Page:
Creates a closed object from the extrusion of a polygon along a direction dir. Solid geometry is specified as set of closed (i.e. the last vertex matches the first one) counter-clockwise 2D vertices and hollow geometry is specified as a set of closed clockwise 2D vertices in points.
  • dir : extruding direction
  • points : polygon specification
polygon = { 
v(10,10), v(-10,10), v(-10,-10), v(10,-10), v(10,10), -- Solid
v(0,6), v(6,-6), v(-6,-6), v(0,6) } -- Hollow
dir    = v(0,0,10)	
emit( linear_extrude_from_oriented(dir, polygon))
Example linear extrude from oriented.png

rotate_extrude(points, nsteps) IceSL | IceSL-online

Creates a closed object from the spinning of a polygon along the Z-axis (axis of revolution). The polygon is specified as set of counter-clockwise 2D vertices in points. nsteps defines the number of steps in the revolution of the polygon, the more steps the smoother the resulting shape is.
radius = v(10,0,0)
triangle = { radius + v(1,0,0), radius + v(0,1,0), radius + v(-1,0,0) }
emit( rotate_extrude( triangle, 100 ) )
Example rotate extrude.png

sections_extrude(contours) IceSL

Crates a closed object by conecting each polygon contained in contours. Similar to the functions above, a polygon is defined as a table of at least three points. contours is a table of more than one polygon and all polygons must contain the same number of points.
se = sections_extrude({
 {rotate(  0,Z) * v( 0, 0, 0),
  rotate(  0,Z) * v(10, 0, 0),
  rotate(  0,Z) * v(10,10, 0),
  rotate(  0,Z) * v( 0,10, 0)},
 {rotate( 60,Z) * v( 0, 0,10), 
  rotate( 60,Z) * v(10, 0,10),
  rotate( 60,Z) * v(10,10,10),
  rotate( 60,Z) * v( 0,10,10)},
 {rotate(120,Z) * v( 0, 0,20),
  rotate(120,Z) * v(10, 0,20),
  rotate(120,Z) * v(10,10,20),
  rotate(120,Z) * v( 0,10,20)}
Example sections extrude.jpg


IceSL supports implicits by way of the GL Shading Language (GLSL). A comprehensive list of the built-in functions of GLSL can be found here

implicit_distance_field(boxMin, boxMax, fragment) IceSL

implicit_solid(boxMin, boxMax, voxSize, fragment) IceSL

Creates an object out of the implicit geometry calculated in fragment. The bounding box constructed by boxMin and boxMax defines the boundaries of the implicit shape.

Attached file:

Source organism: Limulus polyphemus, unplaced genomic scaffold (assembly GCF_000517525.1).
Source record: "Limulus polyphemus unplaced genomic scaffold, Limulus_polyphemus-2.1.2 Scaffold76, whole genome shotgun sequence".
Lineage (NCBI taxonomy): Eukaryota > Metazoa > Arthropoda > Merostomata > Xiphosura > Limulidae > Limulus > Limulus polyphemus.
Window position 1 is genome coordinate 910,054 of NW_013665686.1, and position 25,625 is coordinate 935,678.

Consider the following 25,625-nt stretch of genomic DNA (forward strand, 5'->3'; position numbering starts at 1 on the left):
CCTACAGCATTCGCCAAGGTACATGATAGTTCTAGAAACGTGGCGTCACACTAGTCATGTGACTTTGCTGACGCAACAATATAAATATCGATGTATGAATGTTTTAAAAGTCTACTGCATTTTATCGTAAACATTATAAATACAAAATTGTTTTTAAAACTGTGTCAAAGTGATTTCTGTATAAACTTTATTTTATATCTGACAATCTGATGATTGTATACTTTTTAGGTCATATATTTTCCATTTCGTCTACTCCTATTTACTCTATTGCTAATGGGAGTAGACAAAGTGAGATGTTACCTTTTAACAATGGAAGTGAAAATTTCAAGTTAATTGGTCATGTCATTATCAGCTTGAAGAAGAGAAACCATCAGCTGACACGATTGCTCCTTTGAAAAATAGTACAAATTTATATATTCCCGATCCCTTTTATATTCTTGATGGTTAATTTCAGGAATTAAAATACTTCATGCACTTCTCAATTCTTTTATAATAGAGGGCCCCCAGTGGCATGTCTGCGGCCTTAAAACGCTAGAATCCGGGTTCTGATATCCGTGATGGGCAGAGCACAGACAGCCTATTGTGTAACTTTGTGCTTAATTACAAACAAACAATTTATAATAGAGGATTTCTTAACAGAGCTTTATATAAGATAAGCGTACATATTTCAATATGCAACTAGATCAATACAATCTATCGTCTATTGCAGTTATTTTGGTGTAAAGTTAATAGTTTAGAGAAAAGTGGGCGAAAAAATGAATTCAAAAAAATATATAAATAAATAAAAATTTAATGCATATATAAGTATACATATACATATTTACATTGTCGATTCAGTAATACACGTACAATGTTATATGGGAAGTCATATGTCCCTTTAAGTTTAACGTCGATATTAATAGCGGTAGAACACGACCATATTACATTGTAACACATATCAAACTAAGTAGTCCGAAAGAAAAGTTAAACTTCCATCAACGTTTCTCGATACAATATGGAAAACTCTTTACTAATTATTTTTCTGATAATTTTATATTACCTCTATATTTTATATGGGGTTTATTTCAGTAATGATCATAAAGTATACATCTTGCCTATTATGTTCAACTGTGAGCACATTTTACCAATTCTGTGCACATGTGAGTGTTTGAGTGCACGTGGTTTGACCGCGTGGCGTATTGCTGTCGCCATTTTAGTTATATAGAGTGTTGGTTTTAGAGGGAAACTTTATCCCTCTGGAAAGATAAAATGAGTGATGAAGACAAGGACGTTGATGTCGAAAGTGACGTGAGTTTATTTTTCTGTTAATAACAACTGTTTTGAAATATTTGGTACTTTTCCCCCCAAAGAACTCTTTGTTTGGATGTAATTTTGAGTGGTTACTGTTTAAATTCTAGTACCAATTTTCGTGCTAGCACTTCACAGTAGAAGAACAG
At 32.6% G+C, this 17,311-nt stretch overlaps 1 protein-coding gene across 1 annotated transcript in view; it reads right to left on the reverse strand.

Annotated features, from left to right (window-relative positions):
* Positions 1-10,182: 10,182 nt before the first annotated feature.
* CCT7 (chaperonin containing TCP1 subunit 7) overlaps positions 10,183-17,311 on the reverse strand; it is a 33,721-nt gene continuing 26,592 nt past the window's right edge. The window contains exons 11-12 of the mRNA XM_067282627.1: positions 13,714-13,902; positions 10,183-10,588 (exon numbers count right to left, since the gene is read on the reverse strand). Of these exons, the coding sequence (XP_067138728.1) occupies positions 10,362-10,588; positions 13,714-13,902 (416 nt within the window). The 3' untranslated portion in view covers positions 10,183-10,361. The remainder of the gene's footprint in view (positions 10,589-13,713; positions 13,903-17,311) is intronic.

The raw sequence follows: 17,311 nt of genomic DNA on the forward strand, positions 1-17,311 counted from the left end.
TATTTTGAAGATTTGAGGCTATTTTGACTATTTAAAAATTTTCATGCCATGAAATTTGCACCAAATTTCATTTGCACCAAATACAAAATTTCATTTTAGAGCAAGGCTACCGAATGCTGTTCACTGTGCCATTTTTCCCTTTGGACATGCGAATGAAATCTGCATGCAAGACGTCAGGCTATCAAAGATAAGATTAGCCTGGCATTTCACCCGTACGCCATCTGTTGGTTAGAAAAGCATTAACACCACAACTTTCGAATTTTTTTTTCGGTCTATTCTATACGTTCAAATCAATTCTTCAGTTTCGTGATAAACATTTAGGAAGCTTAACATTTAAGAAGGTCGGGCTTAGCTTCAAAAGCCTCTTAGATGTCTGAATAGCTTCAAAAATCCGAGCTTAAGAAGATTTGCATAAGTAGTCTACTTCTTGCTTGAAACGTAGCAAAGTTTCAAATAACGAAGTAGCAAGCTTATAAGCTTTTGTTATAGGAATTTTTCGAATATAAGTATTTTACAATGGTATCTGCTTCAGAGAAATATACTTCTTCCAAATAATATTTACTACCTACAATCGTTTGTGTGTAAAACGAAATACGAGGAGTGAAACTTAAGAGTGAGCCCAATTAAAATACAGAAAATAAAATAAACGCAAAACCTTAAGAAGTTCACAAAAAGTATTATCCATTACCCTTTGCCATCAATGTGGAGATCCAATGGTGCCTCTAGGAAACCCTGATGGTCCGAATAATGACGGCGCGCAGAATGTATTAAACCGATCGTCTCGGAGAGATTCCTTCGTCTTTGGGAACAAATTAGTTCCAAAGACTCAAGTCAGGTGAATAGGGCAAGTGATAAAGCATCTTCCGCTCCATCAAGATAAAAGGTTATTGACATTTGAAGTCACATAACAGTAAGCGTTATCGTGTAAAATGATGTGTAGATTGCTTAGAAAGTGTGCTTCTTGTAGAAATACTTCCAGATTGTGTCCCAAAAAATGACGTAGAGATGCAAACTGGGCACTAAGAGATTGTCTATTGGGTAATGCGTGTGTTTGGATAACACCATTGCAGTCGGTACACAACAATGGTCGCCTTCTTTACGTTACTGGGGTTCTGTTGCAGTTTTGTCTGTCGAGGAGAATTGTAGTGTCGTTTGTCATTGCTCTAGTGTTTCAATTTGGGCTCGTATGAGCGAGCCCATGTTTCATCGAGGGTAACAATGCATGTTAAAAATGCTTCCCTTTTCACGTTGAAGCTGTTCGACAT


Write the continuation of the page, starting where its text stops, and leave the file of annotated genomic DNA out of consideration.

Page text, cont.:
• boxMin, boxMax : domain of the implicit. The domain is specified by the box constructed with corners boxMin and boxMax
  • voxSize : voxel output size. Lower values result in greater quality at the expense of higher calculation costs.
  • fragment : string containing the GLSL progam. This program calculates the implicit function that defines the output geometry.

Implicits are calculated in IceSL with a sphere tracing method (detailed here). The program specified in fragment must contain a function called either float distance(vec3 p), in the case of implicit_distance_field, or float solid(vec3 p) in the case of implicit_solid. This function calculates the distance field or the solid/empty classification respectively for every point of the domain of the box. A resulting negative value is interpreted as solid whereas a positive value means hollow. Consider the following example.

cube = implicit_distance_field( v(-10,-10,-10), v(10,10,10),
float distance(vec3 p) {
	return -1;
emit (cube)
Example implicit 1.png

Above, every point in the domain of the implicit is marked as solid, therefore the geometry created has the shape of the boundary box.

Choosing implicit_distance_field over implicit_solid can be summarized as follows: The former requires to estimate a distance to the surface, which can prove difficult and prone to artifacts (when the estimate is too far off from reality). The latter is much easier, as the function simply has to return negative for solid and positive for empty.